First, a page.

In any product category, roughly half the public will be in relational shopping mode, while the other half will be thinking transactionally. A customer in transactional mode:
A. Thinks short term.
B. Cares only about today's transaction.
C. Enjoys the process of shopping and negotiating.
D. Fears only paying more than he had to pay.
E. Is willing to spend lots of time investigating.
F. Considers himself an expert.
G. Hinges every transaction on price.
Consequently, transactional customers are always the quickest to respond to advertising. And what they respond to is predictable. Although I usually advise against targeting customers in transactional shopping mode, I figure if you're going to do it anyway, you might as well know how to do it well. Here's how to write the ads that trigger instant traffic:
- Begin with a product that has wide appeal. Transactional ads don't create desire; they merely capitalize on a desire that's already there.
- Reduce the price below what is considered the typical discount. The more desirable the item and the lower the price, the faster the traffic will come.
- Explain why you're offering the price reduction. Your volume of quick-response traffic will be directly tied to the credibility of your desperation.
- Create urgency by having a time limit. "Everyday low prices" may be a reasonable brand position in the long term, but it's no reason to rush to your store today.
- Discount a highly respected brand that isn't usually discounted. A low price is unimpressive when there's a question about the quality.
- Use specifics, which are more believable than generalities. Avoid ambiguous claims such as "up to 70 percent off" and vague disclaimers like "on selected items."
- Schedule a high frequency of repetition for your TV or radio ads-or use a second color (like red) in key lines of your newspaper ad-to support the perception of urgency.
Leverage these seven factors and you'll increase your store traffic quickly. But be aware: The more often you use these tips, the less well they'll work. Consider the dwindling response to Little Caesars' initially successful two-for-one "Pizza! Pizza!" campaign.
You'll know your company is addicted to transactional advertising when customers begin asking, "When does this go on sale?" The price of this strategy is that you train your customers to wait for the next sale. Their sense of urgency is diminished with every new "Sale!" ad you write. In the end, the brand you're building will be weak. A number of studies on customer loyalty have clearly indicated customers that switch to you for reasons of price alone will switch from you for the same reason.
Style vs. substance: There's a big difference between saying something powerful and merely saying something powerfully. What message communicated in your ads doesn't expire? Is the most powerful part of your message true "for a limited time only" or "while supplies last"? Are you training your customer to wait for the next sale?
Unlike the transactional customer, a customer in relational shopping mode:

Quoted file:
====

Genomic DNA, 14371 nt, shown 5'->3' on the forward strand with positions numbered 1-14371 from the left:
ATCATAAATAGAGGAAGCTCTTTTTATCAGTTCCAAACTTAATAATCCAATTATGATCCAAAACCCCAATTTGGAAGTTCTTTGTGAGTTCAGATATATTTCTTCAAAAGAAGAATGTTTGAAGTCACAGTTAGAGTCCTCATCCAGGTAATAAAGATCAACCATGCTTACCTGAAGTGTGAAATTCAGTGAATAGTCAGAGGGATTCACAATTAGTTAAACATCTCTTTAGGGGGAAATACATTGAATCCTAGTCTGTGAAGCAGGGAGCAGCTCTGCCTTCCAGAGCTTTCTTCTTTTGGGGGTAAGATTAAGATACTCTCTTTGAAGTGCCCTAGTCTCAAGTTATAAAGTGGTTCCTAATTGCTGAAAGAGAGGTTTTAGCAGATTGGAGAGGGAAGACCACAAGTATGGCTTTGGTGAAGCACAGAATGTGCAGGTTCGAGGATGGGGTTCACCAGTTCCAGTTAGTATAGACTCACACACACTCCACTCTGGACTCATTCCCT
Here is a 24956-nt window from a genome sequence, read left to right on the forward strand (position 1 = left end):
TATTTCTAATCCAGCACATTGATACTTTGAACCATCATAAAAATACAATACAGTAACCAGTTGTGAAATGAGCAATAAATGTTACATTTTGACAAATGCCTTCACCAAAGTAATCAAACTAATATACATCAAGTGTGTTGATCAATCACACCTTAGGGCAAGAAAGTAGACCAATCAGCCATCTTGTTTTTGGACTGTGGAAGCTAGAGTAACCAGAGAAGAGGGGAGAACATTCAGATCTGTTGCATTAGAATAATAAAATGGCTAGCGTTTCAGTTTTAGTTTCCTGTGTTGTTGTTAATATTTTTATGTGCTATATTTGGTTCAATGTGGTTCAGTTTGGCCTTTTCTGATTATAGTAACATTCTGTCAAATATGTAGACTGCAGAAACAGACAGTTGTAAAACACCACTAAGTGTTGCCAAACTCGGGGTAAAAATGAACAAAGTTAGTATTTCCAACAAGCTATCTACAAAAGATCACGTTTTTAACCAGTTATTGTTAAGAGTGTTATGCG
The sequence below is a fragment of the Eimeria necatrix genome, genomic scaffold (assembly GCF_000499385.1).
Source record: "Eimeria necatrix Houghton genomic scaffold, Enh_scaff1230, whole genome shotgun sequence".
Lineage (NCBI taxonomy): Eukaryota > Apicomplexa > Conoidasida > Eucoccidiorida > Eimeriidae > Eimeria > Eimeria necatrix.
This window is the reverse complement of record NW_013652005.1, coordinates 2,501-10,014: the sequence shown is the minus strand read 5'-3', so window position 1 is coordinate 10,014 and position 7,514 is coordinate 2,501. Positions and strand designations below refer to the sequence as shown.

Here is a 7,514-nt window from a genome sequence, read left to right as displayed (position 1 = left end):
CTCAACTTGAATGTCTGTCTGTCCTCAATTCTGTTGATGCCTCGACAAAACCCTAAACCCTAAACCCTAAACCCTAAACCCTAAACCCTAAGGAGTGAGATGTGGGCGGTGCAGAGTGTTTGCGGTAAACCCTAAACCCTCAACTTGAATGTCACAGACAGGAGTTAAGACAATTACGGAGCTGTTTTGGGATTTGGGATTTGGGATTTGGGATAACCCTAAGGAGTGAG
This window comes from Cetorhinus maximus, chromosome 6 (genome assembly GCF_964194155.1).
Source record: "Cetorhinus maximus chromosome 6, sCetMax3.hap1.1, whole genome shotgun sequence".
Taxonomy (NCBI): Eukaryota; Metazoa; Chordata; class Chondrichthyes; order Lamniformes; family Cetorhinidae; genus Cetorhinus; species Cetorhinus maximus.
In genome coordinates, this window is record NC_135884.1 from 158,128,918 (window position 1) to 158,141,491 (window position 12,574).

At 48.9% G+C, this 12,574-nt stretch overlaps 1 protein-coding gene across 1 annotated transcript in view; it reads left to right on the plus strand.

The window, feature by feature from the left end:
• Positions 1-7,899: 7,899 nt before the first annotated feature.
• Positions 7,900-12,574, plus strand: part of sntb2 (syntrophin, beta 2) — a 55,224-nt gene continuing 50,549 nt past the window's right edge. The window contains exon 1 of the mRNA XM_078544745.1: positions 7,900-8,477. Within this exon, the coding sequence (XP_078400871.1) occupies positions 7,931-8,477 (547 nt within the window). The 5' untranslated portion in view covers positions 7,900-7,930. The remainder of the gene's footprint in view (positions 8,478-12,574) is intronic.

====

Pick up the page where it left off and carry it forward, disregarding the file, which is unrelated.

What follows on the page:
A. Thinks long term.
B. Considers today's transaction to be one in a series of many.
C. Doesn't enjoy comparison shopping or negotiating.
D. Fears only making a poor choice.
E. Hopes to find an expert he or she can trust.
F. Considers her time spent shopping to be part of the purchase price.
G. Is likely to become a repeat customer.
The goal of relational ad campaigns is to become the company that customers think of immediately and feel the best about when they-or any of their acquaintances-need what you sell. Customers in relational shopping mode are impressed by:
- The owner as spokesperson. Think of Dave Thomas for Wendy's, or George Zimmer for Men's Wearhouse.
- An unaffected, natural style, tinged with vulnerability. Your willingness to share your hopes, dreams, shortcomings and failures will endear you to relational shoppers. Let them feel as if they know you.
- Genuine statements. Hype and self-aggrandizement are simply not acceptable.
- No time limits. "Here today, here tomorrow, here when you need us" is a powerful message, no matter how you say it. Relational customers pay little attention to ads that expire.
- Statements that indicate honesty. Never claim to be honest. Just make the kinds of statements that only a person of real integrity would make. The public isn't stupid. After awhile, these ads will begin paying off better than you can imagine.
- Statements that indicate competency. Don't use the word "expert." Just make complex concepts easily understood, and the relational customer will say "expert" in his mind. Remember, the fear of the relational shopper is that he'll buy the wrong one.
Ads that target the relational mindset seem to do nothing at first, but they work better and better the longer you run them. Ads that target the transactional mindset work miraculously at first but less and less well as time goes on.
Which type of ads will you choose?
The opinions expressed in this column are those of the author, not of Entrepreneur.com. All answers are intended to be general in nature, without regard to specific geographical areas or circumstances, and should only be relied upon after consulting an appropriate expert, such as an attorney or accountant.